Wednesday, January 24, 2007
Self help books have never really been my thing, but here I am, having just finished two of them. The books are The Speed Trap and Slowing Down to the Speed of Life. I didn't go out and buy them myself -- they were a Christmas gift from my boss, which is actually a fine example of how supportive she can be. The books promise ways to help you simplify and slow down a fast-paced and stressful life. I actually found several things in them that I think will ultimately help me.
The books are based on a philosophy called Psychology of Mind, which sounds totally Tom Cruise crazy to me, so I'm going to gloss over that part and focus on their main messages, which are:
• To recognize negativity and stress as just thoughts
• To learn to think not just analytically, but also in "free flowing mode."
• To live in the moment
Let's look at these one by one. Everybody experiences stressful situations and feelings. But how stressful things are and how much they affect you can really depend on your point of view. I am making an effort now if, for example, I'm stuck in traffic, not to focus on how it sucks and I'm going to be late. I accept that there's nothing I can do about it, find some soothing music to listen to, and focus on enjoying that, rather than freaking out about the craziness around me. It really works, new age-y as it sounds. Similarly, I recently had a conflict with someone who was being really unreasonable. At one point in our argument, that person stormed off, refusing to talk to me, and saying, "Don't worry about it. Just whatever." I thought, "You know what? I won't worry about it." The thing that person was upset about had nothing to do with me. I don't want to let someone else's bad mood bring me down, so I decided really and truly to take her sarcastic comment to heart and not worry about it. It was a weight off my shoulders, to be honest. I'm now trying, when I start to experience stress (or what the books call "a low mood" to change the course of my thinking and help myself get out of it. I've been a lot less short-tempered since I started doing this.
"Free flowing mode" is something that I think will really help me at work. Ever notice how you can sit and stew over a problem, come up with nothing, only to have something pop into your head while you're in the shower? That's because when you put that problem on the back burner, your brain will work away at it, and you'll come up with a creative solution. Taking an analytical approach will be less successful. I've already started incorporating that philosophy into our brainstorming sessions at work, and it's really going well for us. On Friday, we spent a few minutes talking about a project we're going to do. We agreed on the analytical facts -- budget, timeline, audience, etc -- and then just let it go. Yesterday, we reconvened, and had not one, but two great and workable ideas to use. You have to trust in your own talents and creativity and be confident that you'll work things out. It seems that it actually works.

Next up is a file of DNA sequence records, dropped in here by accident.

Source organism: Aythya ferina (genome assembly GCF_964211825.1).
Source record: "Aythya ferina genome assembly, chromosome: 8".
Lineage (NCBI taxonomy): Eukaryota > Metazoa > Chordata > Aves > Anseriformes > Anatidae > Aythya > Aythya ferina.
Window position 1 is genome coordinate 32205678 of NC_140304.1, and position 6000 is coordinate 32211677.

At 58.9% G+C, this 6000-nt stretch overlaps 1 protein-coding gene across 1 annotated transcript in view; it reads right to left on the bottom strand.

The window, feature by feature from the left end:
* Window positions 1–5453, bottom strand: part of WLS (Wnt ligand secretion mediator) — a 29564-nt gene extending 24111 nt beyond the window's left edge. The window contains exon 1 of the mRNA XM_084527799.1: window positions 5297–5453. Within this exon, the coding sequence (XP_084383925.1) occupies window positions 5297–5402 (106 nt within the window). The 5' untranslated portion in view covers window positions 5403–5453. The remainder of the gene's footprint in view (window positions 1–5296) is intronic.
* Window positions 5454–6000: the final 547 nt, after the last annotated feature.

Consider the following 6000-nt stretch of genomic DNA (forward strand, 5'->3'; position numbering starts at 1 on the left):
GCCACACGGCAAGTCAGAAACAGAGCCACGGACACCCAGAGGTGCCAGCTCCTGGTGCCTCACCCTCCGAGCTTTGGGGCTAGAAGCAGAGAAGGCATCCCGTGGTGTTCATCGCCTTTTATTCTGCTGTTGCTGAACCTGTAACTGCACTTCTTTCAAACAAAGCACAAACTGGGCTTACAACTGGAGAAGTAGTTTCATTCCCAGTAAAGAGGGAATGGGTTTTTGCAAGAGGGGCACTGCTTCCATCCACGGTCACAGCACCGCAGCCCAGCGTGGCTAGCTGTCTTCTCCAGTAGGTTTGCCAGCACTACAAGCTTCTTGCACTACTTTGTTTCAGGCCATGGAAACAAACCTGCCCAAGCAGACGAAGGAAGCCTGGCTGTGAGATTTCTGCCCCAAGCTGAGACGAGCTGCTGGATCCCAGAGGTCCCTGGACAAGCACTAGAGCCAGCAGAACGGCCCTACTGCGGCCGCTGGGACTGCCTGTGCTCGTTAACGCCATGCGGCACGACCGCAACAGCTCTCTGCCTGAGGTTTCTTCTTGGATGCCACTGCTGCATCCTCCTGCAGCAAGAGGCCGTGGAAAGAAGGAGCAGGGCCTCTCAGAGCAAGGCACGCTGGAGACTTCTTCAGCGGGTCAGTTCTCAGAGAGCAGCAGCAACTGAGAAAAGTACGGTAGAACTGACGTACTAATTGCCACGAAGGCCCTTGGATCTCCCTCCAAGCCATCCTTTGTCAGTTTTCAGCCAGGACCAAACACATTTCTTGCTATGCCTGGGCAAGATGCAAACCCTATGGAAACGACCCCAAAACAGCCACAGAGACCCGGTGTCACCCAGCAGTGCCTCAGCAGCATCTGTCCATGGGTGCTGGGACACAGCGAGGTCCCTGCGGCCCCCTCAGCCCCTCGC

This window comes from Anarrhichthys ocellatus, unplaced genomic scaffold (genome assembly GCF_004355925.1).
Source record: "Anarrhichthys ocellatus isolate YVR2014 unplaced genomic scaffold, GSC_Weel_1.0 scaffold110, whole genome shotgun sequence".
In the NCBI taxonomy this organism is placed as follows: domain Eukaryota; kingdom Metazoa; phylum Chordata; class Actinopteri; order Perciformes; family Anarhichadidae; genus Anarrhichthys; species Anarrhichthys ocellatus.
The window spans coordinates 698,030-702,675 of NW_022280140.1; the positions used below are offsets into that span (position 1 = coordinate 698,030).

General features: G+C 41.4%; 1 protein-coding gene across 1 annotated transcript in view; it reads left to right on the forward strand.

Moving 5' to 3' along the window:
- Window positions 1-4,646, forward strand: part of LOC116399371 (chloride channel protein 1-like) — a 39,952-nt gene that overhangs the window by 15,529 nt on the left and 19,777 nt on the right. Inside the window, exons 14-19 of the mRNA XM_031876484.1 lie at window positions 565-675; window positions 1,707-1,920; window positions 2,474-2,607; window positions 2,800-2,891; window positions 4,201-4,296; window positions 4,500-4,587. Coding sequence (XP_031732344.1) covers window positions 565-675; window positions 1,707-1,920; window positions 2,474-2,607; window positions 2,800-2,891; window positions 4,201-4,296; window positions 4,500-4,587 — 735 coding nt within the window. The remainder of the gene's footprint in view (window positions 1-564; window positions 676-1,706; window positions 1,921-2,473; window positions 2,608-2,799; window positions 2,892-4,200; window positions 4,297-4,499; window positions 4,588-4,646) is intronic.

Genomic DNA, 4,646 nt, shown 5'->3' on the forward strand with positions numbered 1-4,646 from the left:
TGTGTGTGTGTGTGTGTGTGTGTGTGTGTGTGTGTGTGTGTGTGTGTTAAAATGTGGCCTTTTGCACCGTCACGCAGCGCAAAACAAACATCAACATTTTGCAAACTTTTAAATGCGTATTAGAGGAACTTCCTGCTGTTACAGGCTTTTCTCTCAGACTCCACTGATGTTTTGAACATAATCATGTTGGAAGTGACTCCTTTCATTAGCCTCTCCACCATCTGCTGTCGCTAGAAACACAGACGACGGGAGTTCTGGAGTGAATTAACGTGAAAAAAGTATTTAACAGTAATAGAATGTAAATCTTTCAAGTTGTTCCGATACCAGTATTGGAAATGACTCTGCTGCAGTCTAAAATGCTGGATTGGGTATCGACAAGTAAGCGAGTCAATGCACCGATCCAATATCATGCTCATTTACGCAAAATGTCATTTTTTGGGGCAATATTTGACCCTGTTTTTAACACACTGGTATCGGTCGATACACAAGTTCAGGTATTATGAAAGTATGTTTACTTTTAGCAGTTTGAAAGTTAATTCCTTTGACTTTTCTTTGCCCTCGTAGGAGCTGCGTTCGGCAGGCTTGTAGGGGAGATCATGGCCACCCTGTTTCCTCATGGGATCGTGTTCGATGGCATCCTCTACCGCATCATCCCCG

Finally, living in the moment really makes life more enjoyable. The night before last, Jack woke up at 10:00 absolutely freaking out. He was sobbing and would not go back to sleep, then conned us into letting him go downstairs, where he sat with me while I wrote my Apprentice recap, then scored a bonus episode of Elmo. We put him to bed again, and he kept crying and did not want to go to sleep.
I started to get really stressed out. Was Jack sick? Did he have an ear infection? Because if he did, he'd either not get antibiotics and have to tough it out, or he'd get them and have his horrible babboon butt diaper rash. And I'd have to stay home with him the next day, because Steve had a full schedule of meetings. That meant I'd be up with him all night, which meant I'd be home with a sick kid and cranky myself because of lack of sleep, and I was out a day and a half from work last week, and...
Then I realized those were all negative thoughts. Just thoughts, not reality. None of that stuff had happened, and if it did, I'd deal with it. Instead of focusing on all the crazy mind races, I decided to focus just on that moment. I pulled Jack onto my lap, helped him get comfortable, and rocked him. If I started to think about how long it would take him to fall asleep, and when I could quit rocking him, I made myself stoop and just enjoy cuddling with my sweet little guy. In that moment, if I didn't think about the next day or any possible consequences, snuggling with Jack and kissing his little head was wonderful. I didn't feel stressed out; I felt happy and peaceful. Jack relaxed too and fell fast asleep, and when I crawled into bed, I did the same thing. And you know what? He slept just fine the rest of the night and was in a great and healthy mood the next day. All of those things I'd been worried about were just thoughts.
This has turned into a long entry, but I have to say, I'm happy I read these two books. I intend to learn from them, and I think it'll be really good for me.